A third edition would have to be something really spectacular in order for us members of the "old guard" to buy it. Heck, second edition has been out for about a decade (maybe less) and there are STILL people who are staunchly sticking to first edition rules. Unless it`s a complete revamping, a third edition would not be aimed at those of us who are already fans and players of the game. A third edition would have to be aimed at new people, those who are not currently players of D&D. In my opinion, the gaming market is so flooded with systems as it is that a third edition of D&D isn`t going to gather enough new members (or converts from other systems) to make it truly feasible from a cost standpoint.

In spite of the possible cost issue, TSR has done a few things which could be considered testing the waters for a third edition. The most obvious of these would be the Player`s Option series of books. The concept of a point-based system for character creation is a fairly radical one given the past history of D&D. The introduction of character points went a long way towards putting D&D a step towards competing with nearly every other game system out there. (A vast majority use a point-based system.)

Another hint could be the introduction of the Fast Play rules and supplements; products designed for those who have never played the game before. (Essentially, just the latest reincarnation of Basic D&D from all those years ago.) This could the way towards a new edition simply because those of us who`ve played the game for any length of time know just how hard it is to trim down the rules for newbies. (Admittedly, I haven`t actually read any of these supplements, so I don`t exactly what they`ve done to make D&D into a fast play game.)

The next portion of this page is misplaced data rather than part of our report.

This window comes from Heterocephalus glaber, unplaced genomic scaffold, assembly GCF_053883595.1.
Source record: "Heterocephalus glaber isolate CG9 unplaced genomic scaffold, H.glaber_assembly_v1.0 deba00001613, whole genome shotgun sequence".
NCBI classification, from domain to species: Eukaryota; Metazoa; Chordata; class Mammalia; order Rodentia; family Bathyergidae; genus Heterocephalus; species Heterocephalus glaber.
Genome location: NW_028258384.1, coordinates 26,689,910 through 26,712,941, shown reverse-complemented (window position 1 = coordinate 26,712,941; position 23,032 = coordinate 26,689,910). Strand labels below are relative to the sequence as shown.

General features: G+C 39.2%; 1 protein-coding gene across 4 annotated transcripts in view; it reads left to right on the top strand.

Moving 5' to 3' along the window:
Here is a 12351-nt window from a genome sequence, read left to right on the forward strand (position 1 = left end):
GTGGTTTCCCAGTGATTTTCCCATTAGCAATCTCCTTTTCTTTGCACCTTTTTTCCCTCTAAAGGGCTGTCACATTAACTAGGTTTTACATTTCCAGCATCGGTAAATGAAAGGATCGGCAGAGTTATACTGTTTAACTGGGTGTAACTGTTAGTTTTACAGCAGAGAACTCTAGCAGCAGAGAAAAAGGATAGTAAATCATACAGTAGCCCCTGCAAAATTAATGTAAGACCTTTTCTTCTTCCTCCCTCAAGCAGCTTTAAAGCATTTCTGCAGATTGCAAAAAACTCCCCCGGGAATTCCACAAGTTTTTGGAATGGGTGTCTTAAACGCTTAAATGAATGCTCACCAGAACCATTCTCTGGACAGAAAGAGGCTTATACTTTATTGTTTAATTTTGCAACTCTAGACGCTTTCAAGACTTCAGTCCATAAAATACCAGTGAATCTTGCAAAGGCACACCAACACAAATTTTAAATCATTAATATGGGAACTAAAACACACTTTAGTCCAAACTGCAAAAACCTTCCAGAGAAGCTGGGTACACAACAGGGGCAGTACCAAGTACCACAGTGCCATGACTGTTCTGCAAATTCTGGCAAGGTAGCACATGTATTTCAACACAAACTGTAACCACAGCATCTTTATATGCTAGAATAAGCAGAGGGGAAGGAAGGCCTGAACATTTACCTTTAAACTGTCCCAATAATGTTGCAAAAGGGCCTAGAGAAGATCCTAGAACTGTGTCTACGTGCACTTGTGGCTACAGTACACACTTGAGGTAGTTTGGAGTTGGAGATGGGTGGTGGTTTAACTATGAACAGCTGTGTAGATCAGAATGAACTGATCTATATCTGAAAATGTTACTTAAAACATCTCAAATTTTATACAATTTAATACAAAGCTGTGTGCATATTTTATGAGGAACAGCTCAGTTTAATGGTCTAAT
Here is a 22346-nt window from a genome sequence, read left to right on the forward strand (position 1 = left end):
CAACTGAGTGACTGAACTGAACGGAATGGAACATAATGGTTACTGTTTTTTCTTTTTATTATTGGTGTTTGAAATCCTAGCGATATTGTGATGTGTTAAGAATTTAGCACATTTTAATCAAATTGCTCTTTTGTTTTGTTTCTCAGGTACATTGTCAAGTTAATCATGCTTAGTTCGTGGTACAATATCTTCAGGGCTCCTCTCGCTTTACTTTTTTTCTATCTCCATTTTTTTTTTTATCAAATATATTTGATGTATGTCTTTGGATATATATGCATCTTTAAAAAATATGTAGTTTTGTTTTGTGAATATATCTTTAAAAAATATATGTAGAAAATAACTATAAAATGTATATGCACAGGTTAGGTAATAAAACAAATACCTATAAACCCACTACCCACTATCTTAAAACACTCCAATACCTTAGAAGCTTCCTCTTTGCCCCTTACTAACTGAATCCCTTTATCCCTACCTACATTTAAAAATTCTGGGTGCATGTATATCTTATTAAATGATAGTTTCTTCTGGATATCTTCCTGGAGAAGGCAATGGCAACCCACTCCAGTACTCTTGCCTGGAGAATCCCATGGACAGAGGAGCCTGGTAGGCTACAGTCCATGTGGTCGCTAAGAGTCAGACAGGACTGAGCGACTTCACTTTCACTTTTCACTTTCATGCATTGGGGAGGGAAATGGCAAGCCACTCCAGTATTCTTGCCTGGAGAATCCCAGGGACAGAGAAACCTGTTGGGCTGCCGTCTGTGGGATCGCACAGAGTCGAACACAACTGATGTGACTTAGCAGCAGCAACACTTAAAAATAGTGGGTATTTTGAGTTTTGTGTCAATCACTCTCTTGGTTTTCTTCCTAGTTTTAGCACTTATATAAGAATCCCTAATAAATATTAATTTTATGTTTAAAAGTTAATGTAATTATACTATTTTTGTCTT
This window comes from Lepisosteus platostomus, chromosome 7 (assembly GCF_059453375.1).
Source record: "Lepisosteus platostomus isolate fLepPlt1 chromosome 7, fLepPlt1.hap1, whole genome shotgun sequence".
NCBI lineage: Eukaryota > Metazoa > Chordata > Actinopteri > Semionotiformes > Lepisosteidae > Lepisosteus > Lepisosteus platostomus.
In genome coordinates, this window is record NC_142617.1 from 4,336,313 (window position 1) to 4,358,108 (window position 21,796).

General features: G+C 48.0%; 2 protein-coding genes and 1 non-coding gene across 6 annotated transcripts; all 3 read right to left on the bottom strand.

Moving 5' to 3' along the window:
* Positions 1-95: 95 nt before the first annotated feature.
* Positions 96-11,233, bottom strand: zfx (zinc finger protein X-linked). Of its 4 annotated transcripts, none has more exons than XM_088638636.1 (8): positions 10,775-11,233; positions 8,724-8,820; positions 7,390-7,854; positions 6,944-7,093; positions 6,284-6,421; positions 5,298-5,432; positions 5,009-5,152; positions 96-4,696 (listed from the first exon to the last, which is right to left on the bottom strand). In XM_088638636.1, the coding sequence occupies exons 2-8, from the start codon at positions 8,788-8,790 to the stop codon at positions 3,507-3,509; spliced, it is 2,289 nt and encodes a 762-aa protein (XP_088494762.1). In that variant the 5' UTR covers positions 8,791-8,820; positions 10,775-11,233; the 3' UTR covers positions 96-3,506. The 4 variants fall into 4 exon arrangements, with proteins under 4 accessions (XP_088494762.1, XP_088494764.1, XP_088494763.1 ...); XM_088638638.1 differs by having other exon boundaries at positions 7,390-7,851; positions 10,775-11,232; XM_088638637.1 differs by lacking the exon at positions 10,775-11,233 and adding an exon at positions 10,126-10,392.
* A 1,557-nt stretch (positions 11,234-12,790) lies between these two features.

A third hint is how the company itself refers to the product. If you`ve noticed, I`ve been saying D&D throughout this article when referring to what all of us have been calling AD&D for years. I`m doing this because I just noticed that TSR itself has done this in its online catalog. By dropping the "Advanced" label, the company has subtly positioned itself such that it could release a new edition without too much trouble. Sure, its mainly mental semantics, but I`ve seen stranger things.

Another implication towards a third edition and what it might be like is the relative success of TSR`s newest system - ALTERNITY for modern and sci-fi games. I`m fairly big fan of this system as well as D&D. In reading the ALTERNITY rules, I can see that it does have D&D at its core, but it`s much evolved, improved, and more consistent than its inspiration.